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You can read opinions about Apple’s iPad elsewhere. Here I ask if it is the eBook reader to lead the way from print to a paperless digital future.

The iPad is a serious contender and likely to displace Amazon’s Kindle from pole position. While the iPad in its current form is still short of ideal, it nudges ebooks nearer the goal.

Consumers will buy the device regardless of its suitability as an ebook reader. So the iPad could be the breakthrough ebook. My comments relate only to Apple’s iPad as an ebook reader.

How I rate the iPad as an eBook reader:

Its size is right. The iPad is lightweight, slim and big enough for comfortable reading.

I’ve doubts over the way Apple sells ebooks – the company clips the ticket too hard. Publishers will feel they have little choice but to conform.

Ten hours battery life is at the low-end of acceptability. It may handle a long-distance flight, other readers do better.

At 9.7 inches, the display size is right. Colour is good. The screen resolution at 1024-by-768-pixel is less than ideal for long-term text reading – I’ve seen reports of either 100 or 115 dots per inch (dpi). I’m indebted to Bruce Hoult (@brucehoult) who twitters a simple calculation sqrt(1024^2+768^)/9.7 shows resolution is 132 DPI.

While this is better than the PC standard 72 dpi, it means tired eyes. Likewise the LED-backlit display is less than ideal.

Apple’s price is respectable for a multi-function device able to handle many applications, but at US$499 plus, the iPad is an expensive eBook reader.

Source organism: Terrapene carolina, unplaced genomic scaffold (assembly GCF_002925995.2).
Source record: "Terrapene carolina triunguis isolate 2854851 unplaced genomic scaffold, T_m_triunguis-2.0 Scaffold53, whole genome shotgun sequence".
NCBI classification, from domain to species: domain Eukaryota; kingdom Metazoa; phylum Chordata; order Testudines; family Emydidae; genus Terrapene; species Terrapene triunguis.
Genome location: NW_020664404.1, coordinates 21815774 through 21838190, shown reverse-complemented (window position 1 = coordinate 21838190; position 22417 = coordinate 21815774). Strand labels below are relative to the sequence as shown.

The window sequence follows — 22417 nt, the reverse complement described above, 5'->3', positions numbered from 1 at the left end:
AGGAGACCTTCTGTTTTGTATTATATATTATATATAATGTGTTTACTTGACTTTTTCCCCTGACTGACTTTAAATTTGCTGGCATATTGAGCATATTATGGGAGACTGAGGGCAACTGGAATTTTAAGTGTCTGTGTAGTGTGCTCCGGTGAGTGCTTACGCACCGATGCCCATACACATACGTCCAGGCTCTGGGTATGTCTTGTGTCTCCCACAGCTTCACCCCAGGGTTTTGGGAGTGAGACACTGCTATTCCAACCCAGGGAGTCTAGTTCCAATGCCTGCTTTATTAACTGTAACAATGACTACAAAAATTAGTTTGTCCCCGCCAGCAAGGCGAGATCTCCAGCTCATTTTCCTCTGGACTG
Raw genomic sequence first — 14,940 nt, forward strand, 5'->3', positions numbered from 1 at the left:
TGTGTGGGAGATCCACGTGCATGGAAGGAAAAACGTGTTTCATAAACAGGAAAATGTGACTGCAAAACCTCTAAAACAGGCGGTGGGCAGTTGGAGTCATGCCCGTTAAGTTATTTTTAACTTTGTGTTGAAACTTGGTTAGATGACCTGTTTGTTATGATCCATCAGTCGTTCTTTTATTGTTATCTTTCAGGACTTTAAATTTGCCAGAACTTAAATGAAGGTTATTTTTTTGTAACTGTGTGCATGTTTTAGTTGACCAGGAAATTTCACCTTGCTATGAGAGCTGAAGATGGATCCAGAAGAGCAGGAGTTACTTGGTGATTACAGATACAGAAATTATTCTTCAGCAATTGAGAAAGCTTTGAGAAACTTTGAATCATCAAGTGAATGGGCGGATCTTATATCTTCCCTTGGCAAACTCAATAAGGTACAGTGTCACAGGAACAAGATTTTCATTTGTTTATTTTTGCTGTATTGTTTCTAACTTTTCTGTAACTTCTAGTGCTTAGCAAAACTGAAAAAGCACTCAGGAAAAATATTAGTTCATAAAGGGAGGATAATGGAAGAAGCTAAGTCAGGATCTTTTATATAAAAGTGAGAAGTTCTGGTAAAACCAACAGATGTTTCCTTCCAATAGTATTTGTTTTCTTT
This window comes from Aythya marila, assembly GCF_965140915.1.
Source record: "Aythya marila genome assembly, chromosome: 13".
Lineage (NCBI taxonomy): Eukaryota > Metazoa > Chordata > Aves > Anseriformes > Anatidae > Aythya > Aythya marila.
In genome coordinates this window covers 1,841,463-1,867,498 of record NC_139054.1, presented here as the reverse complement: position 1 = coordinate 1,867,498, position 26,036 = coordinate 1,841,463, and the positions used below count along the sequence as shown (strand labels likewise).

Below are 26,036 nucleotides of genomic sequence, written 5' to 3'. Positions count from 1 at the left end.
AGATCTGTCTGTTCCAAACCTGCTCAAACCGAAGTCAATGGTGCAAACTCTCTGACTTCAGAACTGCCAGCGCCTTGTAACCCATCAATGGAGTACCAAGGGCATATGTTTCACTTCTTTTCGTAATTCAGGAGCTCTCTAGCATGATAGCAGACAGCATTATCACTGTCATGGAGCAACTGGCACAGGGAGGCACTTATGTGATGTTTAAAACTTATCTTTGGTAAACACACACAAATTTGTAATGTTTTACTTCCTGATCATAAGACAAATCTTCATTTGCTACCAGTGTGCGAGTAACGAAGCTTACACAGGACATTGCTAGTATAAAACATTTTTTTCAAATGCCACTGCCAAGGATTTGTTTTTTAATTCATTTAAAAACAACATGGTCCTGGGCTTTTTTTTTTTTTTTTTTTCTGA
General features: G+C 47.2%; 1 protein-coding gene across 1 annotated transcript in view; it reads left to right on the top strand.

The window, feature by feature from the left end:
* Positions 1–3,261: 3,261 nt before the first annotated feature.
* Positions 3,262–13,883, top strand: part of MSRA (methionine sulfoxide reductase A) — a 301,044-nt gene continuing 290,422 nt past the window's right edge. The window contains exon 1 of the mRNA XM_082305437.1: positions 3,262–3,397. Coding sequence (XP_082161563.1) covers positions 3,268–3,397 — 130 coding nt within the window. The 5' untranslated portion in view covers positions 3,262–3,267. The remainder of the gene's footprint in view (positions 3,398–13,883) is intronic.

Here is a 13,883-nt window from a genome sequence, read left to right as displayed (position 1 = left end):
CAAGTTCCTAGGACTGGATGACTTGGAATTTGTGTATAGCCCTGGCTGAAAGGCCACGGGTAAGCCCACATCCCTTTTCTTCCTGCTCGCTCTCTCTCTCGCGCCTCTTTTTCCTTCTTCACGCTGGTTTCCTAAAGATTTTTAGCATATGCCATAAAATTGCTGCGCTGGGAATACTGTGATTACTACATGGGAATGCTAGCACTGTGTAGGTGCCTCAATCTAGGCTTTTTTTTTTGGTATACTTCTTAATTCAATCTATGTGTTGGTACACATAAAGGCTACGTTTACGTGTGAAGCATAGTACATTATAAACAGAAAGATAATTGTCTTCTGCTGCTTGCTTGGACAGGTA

My first impression is it needs a lower price, better display and improved battery life if the iPad is to become a serious threat to the printed book – these are all matters Apple may address in coming months.

Scorecard (out of ten):

Physical size and weight:9
eBook sales and distribution:7 (with reservations)
Battery life6
Display characteristics8


These opinions are based on media reports – I haven’t yet touched the device.

3 thoughts on “Does Apple’s iPad pass muster as an ebook reader?

  1. Bill: The iPad display uses IPS (In Plane Switching) to give a much higher contrast ratio than normal backlit displays. It should be very readable.

    • A high contrast ratio is important, but the display is still going to be more tiring on the eyes than print. Of course the great majority of people simply won’t care about this.

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